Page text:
Getting to know Zane Wlliams
There are musicians in the scene that just seem to “get it”, they write great songs from an authentic place, they foster great relationships with their fans, and they understand that there is a balance between their art and the business side of things. Zane Williams is definitely one of those guys. His songs have been garnering a lot of attention lately, and with good reason. He writes songs that many can relate to, and that capture the spirit of the regular every day person. The songs aren’t trying to be flashy or trendy just for the sake of being hip and cool, they are just simple down to earth tunes. Williams’ latest album, Snapshots just came out in January, and he talked with us a bit about that and other things going on in his world.
“It’s a compilation of my last five albums. We made it to just kind of make it easy for people to discover my music,” explained Williams. “Five albums can be a little overwhelming and what we do at a live show is kind of a combination of all five you know. So Snapshots is sort of all of my most popular songs, the ones that have been radio singles and the ones that we do at the live show all in one disc.”
Putting together a collection of his favorite and most popular songs is a great move on Williams’ part, and does give new fans a good place to start discovering his music in a simple and easy way. Williams has been playing music for a long time, and knows that a music career can be a tough gig.
“I would say the most challenging part of all this would be balancing career and family,” explained Williams. “I’m a guy that was lucky enough to be born into a great family and family has always meant a lot to me, and still means the most to me with my wife and my two kids, so trying to make sure I’m a good husband and a good father and then at the same time do music, which you know music is so competitive and so hard to break through. It takes so much of you that It’s hard to have enough left to you know to be a good husband and dad too, but for now we’re doing pretty well with that. The rhythm that we have is that I tour a lot Thursday, Friday and Saturday and then I’m home Sunday through Wednesday take my kid to tae kwon do and take him to school every morning and right now the balance is pretty good. It definitely involves passing up some opportunities here and there, I wouldn’t want to go out on the road for 6 months, even if it was some big huge opportunity, I would rather just keep doing it the way I’ve been doing it, just little 3-4 day tours and 3-4 days home.”
Williams also understands the need to have a balance between trying to maintain authenticity and creativity in songwriting and also remember that it is a business and livelihood as well.
“There is somewhat of a balance there, sometimes you get lucky and you write a song from the heart that happens to also be a hit. For me for the most part I just write the kind of music that I like. I write it all, all the songs on all my albums are all songs that I wrote. A lot of them are about my own life, some of them are more me just writing a general country song, kind of playing a role I guess a little bit, but they all definitely come from an authentic place and I do kind of pride myself on tapping into that authenticity,” said Williams. “Basically the more commercial side of things comes from the fact that I honestly do like songs that have a hooky chorus that you can sing along to, that’s really what I like. My favorite songs have that and so that’s what I try to write. I think if I do my job well it will be a commercial song that lots of people can relate to that radio will play. Other than that you can also strike that balance just through quantity, like I’ve got basically 20 songs that I’ve written since my last album, and we’re only going to put 10-12 on the next album so that gives me a chance to sort of weed through and pick what I feel like what my audience will like the best and which ones radio will like the best. I like them all and they are all authentic, but I get to pick which ones make the best product really.”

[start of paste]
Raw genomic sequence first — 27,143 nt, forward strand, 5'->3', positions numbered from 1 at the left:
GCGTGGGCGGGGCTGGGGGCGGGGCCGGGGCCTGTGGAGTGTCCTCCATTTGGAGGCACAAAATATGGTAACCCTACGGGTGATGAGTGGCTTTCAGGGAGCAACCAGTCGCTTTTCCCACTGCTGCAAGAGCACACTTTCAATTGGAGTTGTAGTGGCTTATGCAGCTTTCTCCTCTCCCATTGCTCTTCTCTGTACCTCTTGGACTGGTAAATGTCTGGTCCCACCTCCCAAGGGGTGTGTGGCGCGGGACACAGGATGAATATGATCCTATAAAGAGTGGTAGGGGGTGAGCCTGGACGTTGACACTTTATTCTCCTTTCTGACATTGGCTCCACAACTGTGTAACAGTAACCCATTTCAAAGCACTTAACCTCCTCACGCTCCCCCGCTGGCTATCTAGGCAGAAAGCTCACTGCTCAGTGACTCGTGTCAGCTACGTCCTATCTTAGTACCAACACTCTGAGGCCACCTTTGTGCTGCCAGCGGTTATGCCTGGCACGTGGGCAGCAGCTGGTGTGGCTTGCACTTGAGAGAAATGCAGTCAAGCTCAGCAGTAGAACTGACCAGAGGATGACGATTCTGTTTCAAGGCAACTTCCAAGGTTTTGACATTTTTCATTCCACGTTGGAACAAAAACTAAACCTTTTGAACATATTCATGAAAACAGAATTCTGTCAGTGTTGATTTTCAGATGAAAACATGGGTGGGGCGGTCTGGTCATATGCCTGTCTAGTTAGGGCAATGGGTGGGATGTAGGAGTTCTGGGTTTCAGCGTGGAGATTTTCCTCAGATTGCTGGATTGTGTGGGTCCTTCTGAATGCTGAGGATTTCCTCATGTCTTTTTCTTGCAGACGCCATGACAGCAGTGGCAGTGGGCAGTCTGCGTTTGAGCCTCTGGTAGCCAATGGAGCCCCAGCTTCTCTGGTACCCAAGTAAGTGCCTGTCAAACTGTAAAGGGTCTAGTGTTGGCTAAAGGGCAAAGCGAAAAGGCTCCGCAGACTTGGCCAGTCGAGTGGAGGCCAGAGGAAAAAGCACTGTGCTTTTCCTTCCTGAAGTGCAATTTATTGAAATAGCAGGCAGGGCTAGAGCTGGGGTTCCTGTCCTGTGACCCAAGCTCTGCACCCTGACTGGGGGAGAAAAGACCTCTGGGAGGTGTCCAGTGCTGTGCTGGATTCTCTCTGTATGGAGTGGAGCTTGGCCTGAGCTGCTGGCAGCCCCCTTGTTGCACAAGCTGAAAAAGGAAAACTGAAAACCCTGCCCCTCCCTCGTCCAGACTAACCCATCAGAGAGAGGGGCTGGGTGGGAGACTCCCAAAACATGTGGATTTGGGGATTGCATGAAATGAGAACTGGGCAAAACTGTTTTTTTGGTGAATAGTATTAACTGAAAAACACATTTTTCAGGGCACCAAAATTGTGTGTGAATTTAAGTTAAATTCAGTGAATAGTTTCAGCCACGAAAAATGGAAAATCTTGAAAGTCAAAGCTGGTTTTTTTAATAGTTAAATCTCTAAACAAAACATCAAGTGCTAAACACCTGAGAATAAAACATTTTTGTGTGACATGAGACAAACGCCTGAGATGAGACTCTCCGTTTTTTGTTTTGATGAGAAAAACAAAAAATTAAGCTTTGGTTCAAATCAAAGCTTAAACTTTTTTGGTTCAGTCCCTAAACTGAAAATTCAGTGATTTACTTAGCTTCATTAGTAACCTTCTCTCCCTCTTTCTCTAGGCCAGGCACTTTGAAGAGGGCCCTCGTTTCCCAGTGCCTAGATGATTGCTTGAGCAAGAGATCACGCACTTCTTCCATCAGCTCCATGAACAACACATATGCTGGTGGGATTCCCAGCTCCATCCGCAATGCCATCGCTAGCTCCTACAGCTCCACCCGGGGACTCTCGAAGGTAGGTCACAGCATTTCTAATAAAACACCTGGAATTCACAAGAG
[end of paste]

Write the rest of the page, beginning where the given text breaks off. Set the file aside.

The music business can be tricky sometimes and Williams fully understands that. There is definitely a way to be both successful and maintain authenticity in songs.
“I really think that all the best artists, across genres, all those artists that just have respect and credibility but also commercial success; I think about Bruce Springsteen and the Beatles or Tom Petty. In country music, you know Merle Haggard just passed away and obviously he was a huge success, but everybody also says how great he was and how much they loved his songs and they really stood the test of time and really for me that’s kind of the gold standard that you hold yourself to is that ability to write a great song that is hooky and catchy and also from the heart, like Mama Tried,” explained Williams.
Williams was happy to explain his songwriting process as well.
“The song ideas generally just come to me here and there and everywhere, and then I write a lot while I’m just doing something else; like driving down the road, or mowing the yard or going for a walk, washing dishes, all those activities that keep your hands busy but let your mind wander. That’s when I do a lot of my writing,” said Williams. “Between touring on the road and being home and being a dad and also just handling all the different aspects of my business as an independent artist, I wear so many different hats and I have so many different responsibilities that I honestly don’t have a time any more that is just set aside to write songs. I used to do that up in Nashville for a while when I was just a song writer, but these days I don’t have that luxury anymore so I mainly just when inspiration strikes, I just have this song running through my head as I’m doing other things. My wife can always tell, she’ll say something to me and I don’t really respond and I have this far away look in my eyes and I’m kind of taping my toe and she’ll say “you’re writing a song aren’t you?” and I’m like “oh, yeah, sorry.” But I just kind of do it in my head while other stuff is going on. You aren’t under so much pressure that way. I’ve done the other way you know its 10am on a Tuesday and I’m going to sit down with this other person and we’re just going to crank out a song. You know, in my experience, you do that and doing it that way, 4 times out of 5 you are beating your head on a wall, you don’t get anything, and then one time out of five someone will pop out with a magically idea that you are off and running and you get a good song and inspiration really does just strike. But for me those style of songs that I write and the way I do it, it’s easier to do it while I’m doing something else and also just do it by myself, and there’s not quite so much pressure. I just kind of feel like some certain line- I know there’s a better line than what I’ve got, I don’t know what it is, but I’ll think of it someday. But if I don’t think of it right now I’ll think of it tomorrow or the next day or whenever, you know? I write songs over time without any particular rush, just kind of keep polishing it like a rock bouncing around in my head. Just keep polishing it until I’m happy with it.”